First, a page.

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Samsung rumours shock vendors

Posted: 17 Jul 2008     Print Version  Bookmark and Share

Keywords:fab-tool  memory sector  semiconductor-equipment  fab utilisation 

Rumors that Samsung Electronics Co. Ltd. this week pushed out its fab-tool orders sent shock waves at the Semicon West trade show here, putting vendors in a somber and gloomy mood. The chain of events also prompted many to predict an acceleration of the current shakeout taking place in the fab-tool arena.

The semiconductor-equipment market was already in the midst of a slowdown amid what some call a ''disconnect'' in the sector. Fab utilisation rates remain high, but capital spending is down by some 20 per cent to 25 per cent because of a lull in ICs.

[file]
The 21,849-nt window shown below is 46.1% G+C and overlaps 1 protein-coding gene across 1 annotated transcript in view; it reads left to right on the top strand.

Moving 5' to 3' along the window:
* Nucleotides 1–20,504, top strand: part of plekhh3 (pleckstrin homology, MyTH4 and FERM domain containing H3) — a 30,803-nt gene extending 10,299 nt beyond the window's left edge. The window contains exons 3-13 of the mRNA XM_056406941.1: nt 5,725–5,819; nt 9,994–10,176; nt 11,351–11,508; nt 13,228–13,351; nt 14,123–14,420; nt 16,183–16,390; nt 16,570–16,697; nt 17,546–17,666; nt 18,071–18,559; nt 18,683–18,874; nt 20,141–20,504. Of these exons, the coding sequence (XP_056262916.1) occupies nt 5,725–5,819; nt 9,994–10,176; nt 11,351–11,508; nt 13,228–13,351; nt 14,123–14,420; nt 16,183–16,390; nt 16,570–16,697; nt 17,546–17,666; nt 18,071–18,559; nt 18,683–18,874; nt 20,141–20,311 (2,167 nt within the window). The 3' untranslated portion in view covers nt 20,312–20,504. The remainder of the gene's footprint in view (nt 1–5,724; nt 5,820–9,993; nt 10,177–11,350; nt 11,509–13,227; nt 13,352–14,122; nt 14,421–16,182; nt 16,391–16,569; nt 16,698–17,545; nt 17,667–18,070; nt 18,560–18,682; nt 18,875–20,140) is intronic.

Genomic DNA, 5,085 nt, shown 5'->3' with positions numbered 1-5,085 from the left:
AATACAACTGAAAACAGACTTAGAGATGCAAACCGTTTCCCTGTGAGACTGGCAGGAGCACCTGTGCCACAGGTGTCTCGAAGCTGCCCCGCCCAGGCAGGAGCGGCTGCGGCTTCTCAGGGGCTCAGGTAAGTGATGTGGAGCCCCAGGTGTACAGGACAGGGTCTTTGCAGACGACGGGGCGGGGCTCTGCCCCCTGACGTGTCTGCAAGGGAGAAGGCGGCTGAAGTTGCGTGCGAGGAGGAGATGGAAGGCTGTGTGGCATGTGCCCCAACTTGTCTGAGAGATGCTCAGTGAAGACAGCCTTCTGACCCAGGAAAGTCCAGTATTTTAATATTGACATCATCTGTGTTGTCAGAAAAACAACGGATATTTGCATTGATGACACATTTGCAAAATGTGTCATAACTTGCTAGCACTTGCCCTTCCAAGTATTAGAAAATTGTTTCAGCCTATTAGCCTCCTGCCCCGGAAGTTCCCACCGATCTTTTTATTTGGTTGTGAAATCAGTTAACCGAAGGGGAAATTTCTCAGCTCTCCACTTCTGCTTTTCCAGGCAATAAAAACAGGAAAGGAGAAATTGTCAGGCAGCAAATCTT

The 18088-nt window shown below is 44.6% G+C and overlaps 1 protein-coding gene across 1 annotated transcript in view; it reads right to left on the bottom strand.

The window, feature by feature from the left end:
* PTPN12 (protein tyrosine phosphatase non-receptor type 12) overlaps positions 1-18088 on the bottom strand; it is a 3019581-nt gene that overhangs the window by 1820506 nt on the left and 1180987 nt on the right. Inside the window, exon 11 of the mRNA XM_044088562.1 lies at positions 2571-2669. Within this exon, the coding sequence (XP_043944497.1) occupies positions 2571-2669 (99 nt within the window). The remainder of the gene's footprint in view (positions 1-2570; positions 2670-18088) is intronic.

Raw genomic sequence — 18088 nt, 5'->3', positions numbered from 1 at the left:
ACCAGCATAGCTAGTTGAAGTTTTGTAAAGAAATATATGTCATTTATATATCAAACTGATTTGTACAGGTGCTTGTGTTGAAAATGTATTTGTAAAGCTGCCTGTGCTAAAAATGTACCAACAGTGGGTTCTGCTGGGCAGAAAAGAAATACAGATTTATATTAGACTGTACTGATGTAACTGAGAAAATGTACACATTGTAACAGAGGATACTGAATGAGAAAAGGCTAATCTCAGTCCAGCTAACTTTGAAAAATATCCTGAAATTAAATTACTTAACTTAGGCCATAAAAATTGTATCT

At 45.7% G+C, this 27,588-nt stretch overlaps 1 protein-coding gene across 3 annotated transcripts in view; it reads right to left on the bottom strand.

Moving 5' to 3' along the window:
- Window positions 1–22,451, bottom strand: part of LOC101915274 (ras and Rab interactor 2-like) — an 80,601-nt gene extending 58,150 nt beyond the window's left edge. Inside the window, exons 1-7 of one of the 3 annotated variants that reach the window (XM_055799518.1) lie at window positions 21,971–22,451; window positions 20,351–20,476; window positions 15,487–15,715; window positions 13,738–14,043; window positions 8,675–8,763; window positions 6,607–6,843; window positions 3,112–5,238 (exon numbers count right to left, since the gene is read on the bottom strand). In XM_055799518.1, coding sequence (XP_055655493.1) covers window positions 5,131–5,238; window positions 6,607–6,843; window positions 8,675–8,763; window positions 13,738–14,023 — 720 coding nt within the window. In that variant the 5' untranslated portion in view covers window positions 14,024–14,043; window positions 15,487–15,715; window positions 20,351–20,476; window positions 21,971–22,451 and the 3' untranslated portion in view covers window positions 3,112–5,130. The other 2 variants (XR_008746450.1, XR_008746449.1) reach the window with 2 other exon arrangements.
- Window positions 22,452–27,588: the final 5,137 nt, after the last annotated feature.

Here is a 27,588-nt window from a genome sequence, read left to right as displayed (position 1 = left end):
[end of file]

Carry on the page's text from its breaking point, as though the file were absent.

Compounding the ''disconnect'' at Semicon West is a solar event, which is running in tandem at the show. While there is a buzz at the Intersolar event, the semiconductor fab-tool portion of the show is relatively quiet, with vendors grumbling about the lack of foot traffic in their booths.

Reports that Samsung is now putting the brakes on its capital spending exacerbated the doom-and-gloom sentiment. Samsung is the world's largest buyer of capital equipment, surpassing Intel Corp. several years ago, it was noted.

Amid the Samsung rumours, many are beginning to whisper the ''D'' word: downturn. Still others say it's much worse and calling it a depression.

The net effect: Expect an acceleration of the ongoing shakeout in the fab-tool and electronics materials industries. The strong will get stronger and the weak will not survive over the long haul.